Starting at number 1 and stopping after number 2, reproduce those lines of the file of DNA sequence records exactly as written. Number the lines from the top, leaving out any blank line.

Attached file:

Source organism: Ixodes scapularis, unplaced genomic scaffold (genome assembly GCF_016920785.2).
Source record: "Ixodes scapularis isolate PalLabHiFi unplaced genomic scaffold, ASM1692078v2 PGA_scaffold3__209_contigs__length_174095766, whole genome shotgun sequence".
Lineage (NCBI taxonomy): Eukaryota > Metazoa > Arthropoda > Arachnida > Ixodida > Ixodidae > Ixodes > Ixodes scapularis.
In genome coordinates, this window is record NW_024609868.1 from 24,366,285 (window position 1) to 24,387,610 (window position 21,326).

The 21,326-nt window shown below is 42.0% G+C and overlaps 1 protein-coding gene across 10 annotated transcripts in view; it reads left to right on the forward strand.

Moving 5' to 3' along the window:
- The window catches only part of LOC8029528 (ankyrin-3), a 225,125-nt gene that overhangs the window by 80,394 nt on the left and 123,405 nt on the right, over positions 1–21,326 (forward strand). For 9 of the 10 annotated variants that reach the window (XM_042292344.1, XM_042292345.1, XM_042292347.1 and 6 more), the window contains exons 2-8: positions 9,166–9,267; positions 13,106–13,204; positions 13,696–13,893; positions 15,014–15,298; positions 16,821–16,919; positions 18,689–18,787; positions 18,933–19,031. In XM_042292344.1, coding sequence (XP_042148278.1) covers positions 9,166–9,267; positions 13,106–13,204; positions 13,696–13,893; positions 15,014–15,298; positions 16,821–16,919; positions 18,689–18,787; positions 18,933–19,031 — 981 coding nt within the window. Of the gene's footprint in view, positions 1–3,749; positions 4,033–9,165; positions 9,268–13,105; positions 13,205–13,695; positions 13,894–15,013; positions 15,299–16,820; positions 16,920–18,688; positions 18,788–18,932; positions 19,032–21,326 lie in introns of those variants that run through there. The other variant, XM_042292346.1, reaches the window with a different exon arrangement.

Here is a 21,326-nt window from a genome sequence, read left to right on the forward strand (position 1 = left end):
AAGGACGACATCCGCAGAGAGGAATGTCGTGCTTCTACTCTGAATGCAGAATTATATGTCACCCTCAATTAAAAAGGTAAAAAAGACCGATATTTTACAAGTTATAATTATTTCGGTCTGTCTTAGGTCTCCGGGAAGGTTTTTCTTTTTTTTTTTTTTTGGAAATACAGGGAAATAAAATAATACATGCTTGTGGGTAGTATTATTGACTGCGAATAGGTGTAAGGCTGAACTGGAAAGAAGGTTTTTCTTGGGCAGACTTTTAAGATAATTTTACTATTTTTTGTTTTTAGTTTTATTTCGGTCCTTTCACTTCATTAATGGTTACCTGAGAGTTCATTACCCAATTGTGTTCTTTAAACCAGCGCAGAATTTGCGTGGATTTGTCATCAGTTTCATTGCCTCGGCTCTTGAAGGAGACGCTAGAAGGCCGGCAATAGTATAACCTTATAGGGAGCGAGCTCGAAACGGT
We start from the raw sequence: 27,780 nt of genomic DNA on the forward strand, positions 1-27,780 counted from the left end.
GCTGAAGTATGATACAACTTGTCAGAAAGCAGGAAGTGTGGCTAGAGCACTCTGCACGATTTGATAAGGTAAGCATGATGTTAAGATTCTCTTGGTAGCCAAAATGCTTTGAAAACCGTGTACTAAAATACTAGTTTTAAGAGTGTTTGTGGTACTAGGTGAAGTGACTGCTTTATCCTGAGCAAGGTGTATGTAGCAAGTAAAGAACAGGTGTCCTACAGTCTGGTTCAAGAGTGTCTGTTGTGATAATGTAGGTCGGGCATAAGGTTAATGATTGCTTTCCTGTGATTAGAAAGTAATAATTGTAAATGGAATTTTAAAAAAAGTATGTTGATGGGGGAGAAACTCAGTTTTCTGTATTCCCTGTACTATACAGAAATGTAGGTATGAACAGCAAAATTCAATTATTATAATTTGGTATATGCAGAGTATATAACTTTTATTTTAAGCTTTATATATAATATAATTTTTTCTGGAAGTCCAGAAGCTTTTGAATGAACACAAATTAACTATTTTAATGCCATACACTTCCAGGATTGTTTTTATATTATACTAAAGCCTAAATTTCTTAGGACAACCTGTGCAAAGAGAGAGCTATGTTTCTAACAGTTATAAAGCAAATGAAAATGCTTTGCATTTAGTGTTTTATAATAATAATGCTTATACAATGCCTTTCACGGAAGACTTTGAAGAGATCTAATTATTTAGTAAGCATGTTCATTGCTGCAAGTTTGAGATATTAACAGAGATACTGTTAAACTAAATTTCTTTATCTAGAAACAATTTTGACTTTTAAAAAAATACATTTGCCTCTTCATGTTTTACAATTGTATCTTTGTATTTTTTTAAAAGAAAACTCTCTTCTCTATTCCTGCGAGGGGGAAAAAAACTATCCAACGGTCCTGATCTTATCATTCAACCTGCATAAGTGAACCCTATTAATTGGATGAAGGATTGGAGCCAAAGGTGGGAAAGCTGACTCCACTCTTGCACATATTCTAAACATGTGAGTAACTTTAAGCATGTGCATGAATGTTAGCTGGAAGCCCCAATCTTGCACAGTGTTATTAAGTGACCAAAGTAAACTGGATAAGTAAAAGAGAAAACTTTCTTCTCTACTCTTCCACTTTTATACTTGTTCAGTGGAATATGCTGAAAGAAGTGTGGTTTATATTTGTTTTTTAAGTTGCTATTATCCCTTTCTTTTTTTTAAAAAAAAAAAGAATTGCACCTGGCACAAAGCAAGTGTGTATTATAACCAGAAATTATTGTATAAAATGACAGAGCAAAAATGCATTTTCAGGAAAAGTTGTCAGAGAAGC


Source organism: Ixodes scapularis, unplaced genomic scaffold (genome assembly GCF_016920785.2).
Source record: "Ixodes scapularis isolate PalLabHiFi unplaced genomic scaffold, ASM1692078v2 PGA_scaffold3__209_contigs__length_174095766, whole genome shotgun sequence".